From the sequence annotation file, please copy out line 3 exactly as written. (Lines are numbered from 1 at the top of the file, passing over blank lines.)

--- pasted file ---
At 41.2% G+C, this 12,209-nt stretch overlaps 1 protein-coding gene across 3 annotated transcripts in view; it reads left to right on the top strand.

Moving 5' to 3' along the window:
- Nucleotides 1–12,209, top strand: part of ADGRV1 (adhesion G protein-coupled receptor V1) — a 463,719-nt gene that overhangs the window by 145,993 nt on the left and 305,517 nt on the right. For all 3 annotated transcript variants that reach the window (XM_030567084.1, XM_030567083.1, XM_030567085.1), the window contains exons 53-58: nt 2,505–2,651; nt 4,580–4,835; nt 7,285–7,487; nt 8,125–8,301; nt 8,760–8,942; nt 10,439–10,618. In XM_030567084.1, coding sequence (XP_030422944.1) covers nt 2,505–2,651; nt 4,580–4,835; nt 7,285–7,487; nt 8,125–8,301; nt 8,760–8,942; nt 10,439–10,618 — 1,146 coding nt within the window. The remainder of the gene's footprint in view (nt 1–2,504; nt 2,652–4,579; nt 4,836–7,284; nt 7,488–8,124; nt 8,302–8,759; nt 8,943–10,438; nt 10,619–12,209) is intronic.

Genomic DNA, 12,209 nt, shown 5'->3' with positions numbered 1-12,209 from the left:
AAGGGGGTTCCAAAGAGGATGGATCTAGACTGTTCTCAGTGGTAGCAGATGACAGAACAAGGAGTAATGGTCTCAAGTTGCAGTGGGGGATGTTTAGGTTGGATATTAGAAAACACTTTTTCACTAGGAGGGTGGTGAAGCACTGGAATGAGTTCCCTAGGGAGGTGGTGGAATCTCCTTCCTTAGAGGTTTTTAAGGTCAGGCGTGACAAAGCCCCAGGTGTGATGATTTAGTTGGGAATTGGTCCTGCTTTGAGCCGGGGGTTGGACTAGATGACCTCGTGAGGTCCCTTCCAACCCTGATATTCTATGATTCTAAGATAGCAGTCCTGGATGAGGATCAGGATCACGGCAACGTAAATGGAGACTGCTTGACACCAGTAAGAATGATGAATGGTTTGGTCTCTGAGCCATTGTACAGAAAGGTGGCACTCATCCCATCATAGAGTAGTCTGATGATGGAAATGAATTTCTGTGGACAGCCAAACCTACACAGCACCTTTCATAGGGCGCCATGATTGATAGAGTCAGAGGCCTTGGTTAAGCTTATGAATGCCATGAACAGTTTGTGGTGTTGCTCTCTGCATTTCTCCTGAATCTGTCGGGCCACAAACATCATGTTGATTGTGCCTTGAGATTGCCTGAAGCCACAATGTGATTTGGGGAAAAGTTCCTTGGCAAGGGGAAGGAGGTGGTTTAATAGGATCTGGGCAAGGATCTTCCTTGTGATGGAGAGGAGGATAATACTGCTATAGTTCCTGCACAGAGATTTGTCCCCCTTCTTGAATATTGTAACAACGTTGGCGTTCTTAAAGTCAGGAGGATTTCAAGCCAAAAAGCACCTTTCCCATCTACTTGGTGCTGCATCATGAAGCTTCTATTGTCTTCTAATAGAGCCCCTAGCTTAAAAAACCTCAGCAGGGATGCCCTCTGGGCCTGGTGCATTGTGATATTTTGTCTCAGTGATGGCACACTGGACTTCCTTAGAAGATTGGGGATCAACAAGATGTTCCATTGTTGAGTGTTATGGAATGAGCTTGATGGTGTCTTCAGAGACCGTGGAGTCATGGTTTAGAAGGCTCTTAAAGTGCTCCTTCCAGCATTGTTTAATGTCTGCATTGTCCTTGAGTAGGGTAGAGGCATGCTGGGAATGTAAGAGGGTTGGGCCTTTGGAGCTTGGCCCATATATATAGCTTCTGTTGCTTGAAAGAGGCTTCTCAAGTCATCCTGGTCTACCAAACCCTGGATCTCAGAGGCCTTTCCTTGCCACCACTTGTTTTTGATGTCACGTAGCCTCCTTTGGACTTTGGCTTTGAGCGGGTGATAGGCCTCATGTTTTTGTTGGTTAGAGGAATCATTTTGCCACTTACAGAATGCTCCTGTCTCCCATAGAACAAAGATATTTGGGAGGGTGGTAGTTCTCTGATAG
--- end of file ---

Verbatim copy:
- Nucleotides 1–12,209, top strand: part of ADGRV1 (adhesion G protein-coupled receptor V1) — a 463,719-nt gene that overhangs the window by 145,993 nt on the left and 305,517 nt on the right. For all 3 annotated transcript variants that reach the window (XM_030567084.1, XM_030567083.1, XM_030567085.1), the window contains exons 53-58: nt 2,505–2,651; nt 4,580–4,835; nt 7,285–7,487; nt 8,125–8,301; nt 8,760–8,942; nt 10,439–10,618. In XM_030567084.1, coding sequence (XP_030422944.1) covers nt 2,505–2,651; nt 4,580–4,835; nt 7,285–7,487; nt 8,125–8,301; nt 8,760–8,942; nt 10,439–10,618 — 1,146 coding nt within the window. The remainder of the gene's footprint in view (nt 1–2,504; nt 2,652–4,579; nt 4,836–7,284; nt 7,488–8,124; nt 8,302–8,759; nt 8,943–10,438; nt 10,619–12,209) is intronic.